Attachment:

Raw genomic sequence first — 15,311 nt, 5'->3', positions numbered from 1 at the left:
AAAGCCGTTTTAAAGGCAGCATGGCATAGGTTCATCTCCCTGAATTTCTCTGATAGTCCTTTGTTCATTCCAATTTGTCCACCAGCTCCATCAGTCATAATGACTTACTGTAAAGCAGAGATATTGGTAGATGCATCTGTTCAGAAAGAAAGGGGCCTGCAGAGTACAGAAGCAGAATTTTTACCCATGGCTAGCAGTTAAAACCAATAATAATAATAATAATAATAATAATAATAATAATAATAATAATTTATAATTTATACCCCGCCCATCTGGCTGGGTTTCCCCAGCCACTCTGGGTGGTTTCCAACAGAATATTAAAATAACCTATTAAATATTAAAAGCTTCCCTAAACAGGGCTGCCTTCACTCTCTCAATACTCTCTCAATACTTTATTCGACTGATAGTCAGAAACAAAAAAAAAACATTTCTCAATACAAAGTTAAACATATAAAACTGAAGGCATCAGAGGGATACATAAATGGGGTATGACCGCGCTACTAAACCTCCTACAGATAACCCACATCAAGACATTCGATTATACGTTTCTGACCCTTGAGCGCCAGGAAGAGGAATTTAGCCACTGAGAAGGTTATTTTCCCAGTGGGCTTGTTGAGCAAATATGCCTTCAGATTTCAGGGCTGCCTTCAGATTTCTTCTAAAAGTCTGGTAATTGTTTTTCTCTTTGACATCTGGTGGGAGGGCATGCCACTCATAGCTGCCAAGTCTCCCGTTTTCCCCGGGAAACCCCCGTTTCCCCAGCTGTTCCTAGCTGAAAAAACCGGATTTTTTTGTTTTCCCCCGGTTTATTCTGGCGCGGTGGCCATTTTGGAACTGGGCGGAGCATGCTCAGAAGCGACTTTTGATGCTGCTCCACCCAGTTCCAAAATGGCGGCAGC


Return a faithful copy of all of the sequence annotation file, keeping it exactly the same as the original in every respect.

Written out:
Raw genomic sequence first — 15,311 nt, 5'->3', positions numbered from 1 at the left:
AAAGCCGTTTTAAAGGCAGCATGGCATAGGTTCATCTCCCTGAATTTCTCTGATAGTCCTTTGTTCATTCCAATTTGTCCACCAGCTCCATCAGTCATAATGACTTACTGTAAAGCAGAGATATTGGTAGATGCATCTGTTCAGAAAGAAAGGGGCCTGCAGAGTACAGAAGCAGAATTTTTACCCATGGCTAGCAGTTAAAACCAATAATAATAATAATAATAATAATAATAATAATAATAATAATAATTTATAATTTATACCCCGCCCATCTGGCTGGGTTTCCCCAGCCACTCTGGGTGGTTTCCAACAGAATATTAAAATAACCTATTAAATATTAAAAGCTTCCCTAAACAGGGCTGCCTTCACTCTCTCAATACTCTCTCAATACTTTATTCGACTGATAGTCAGAAACAAAAAAAAAACATTTCTCAATACAAAGTTAAACATATAAAACTGAAGGCATCAGAGGGATACATAAATGGGGTATGACCGCGCTACTAAACCTCCTACAGATAACCCACATCAAGACATTCGATTATACGTTTCTGACCCTTGAGCGCCAGGAAGAGGAATTTAGCCACTGAGAAGGTTATTTTCCCAGTGGGCTTGTTGAGCAAATATGCCTTCAGATTTCAGGGCTGCCTTCAGATTTCTTCTAAAAGTCTGGTAATTGTTTTTCTCTTTGACATCTGGTGGGAGGGCATGCCACTCATAGCTGCCAAGTCTCCCGTTTTCCCCGGGAAACCCCCGTTTCCCCAGCTGTTCCTAGCTGAAAAAACCGGATTTTTTTGTTTTCCCCCGGTTTATTCTGGCGCGGTGGCCATTTTGGAACTGGGCGGAGCATGCTCAGAAGCGACTTTTGATGCTGCTCCACCCAGTTCCAAAATGGCGGCAGC